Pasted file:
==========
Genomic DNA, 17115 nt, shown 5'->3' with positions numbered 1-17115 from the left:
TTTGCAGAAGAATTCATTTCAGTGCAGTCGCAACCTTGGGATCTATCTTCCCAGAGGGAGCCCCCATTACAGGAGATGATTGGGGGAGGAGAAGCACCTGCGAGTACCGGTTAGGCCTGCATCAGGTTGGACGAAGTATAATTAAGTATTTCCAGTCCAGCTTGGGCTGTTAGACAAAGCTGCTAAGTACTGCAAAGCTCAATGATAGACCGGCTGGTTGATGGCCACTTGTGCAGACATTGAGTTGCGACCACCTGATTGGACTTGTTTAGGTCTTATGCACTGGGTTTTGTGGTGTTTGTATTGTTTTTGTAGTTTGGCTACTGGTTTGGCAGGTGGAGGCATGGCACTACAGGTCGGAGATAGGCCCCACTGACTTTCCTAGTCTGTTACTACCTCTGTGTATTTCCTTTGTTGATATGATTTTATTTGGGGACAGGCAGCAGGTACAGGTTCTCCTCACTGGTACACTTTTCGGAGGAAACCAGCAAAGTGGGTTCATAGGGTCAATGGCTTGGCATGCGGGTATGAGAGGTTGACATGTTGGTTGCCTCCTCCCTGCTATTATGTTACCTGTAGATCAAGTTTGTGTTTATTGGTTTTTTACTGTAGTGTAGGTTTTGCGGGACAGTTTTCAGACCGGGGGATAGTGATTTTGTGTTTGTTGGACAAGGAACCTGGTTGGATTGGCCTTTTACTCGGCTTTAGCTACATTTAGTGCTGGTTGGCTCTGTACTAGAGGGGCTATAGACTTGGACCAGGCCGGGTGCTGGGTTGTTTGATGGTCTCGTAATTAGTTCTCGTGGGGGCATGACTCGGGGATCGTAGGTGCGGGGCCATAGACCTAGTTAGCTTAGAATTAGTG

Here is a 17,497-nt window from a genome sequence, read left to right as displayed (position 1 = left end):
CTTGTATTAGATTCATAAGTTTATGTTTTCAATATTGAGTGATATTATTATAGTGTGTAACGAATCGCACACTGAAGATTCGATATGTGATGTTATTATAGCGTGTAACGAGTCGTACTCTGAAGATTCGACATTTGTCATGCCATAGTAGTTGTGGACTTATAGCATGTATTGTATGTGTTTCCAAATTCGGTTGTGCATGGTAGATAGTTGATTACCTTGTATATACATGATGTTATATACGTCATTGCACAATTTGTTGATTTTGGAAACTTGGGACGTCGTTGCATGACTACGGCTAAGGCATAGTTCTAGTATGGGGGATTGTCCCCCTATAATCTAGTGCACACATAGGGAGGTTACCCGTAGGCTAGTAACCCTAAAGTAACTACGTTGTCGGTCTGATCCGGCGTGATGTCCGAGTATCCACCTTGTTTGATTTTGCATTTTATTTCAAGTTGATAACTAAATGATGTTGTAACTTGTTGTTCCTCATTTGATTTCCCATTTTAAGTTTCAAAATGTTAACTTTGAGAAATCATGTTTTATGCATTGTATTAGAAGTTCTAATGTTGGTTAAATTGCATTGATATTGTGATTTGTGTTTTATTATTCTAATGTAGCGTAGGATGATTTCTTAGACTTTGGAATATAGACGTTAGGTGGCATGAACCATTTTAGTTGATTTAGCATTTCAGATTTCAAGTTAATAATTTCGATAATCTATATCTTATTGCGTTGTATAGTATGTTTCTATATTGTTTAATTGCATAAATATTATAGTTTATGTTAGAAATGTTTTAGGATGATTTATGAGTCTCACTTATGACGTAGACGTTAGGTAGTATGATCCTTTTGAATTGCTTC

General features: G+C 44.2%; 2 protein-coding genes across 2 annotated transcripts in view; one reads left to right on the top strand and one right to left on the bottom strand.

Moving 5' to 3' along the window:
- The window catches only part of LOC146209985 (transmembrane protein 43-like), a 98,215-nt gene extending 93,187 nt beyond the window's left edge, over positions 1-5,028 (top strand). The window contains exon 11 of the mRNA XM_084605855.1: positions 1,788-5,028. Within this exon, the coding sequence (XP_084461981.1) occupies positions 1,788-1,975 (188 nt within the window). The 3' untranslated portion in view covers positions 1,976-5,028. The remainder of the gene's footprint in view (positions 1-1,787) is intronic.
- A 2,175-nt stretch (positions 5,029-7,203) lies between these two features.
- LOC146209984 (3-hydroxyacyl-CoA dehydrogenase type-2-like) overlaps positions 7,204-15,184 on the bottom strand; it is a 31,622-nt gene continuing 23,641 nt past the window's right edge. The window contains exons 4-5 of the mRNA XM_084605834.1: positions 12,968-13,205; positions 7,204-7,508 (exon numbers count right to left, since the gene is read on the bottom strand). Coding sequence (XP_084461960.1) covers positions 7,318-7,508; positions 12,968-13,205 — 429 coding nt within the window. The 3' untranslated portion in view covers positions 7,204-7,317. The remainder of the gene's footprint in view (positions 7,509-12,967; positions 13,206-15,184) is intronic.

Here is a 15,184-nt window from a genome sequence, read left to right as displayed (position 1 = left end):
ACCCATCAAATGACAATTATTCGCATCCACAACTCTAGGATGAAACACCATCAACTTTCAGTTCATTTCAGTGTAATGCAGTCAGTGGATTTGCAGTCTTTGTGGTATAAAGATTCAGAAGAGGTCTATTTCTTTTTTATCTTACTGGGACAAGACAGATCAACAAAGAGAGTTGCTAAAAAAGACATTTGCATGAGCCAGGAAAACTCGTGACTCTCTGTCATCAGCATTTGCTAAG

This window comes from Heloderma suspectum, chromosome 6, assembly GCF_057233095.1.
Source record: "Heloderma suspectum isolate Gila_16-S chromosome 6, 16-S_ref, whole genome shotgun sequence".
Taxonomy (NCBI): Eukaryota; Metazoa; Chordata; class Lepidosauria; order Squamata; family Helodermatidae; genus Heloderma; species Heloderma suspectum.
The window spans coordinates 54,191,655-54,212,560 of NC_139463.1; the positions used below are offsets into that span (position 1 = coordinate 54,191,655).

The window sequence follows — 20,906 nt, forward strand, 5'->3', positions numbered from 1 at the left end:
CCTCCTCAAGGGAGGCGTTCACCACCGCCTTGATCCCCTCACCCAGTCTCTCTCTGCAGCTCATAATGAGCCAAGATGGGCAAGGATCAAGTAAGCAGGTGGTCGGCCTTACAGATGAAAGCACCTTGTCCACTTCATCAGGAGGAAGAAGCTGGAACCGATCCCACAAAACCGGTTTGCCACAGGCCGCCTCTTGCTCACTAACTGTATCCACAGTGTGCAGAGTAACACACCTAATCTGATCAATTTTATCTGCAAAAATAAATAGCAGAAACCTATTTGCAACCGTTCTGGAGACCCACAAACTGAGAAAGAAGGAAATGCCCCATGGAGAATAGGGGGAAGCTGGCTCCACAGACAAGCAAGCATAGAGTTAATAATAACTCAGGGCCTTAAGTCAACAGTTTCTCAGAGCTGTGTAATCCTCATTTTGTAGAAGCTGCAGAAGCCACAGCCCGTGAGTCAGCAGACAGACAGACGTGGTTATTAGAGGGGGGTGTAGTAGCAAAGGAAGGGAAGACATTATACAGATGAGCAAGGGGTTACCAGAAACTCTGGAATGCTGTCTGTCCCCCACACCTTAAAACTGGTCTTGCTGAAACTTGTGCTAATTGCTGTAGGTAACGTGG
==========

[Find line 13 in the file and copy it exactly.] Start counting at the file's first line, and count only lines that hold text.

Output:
Source record: "Heloderma suspectum isolate Gila_16-S chromosome 6, 16-S_ref, whole genome shotgun sequence".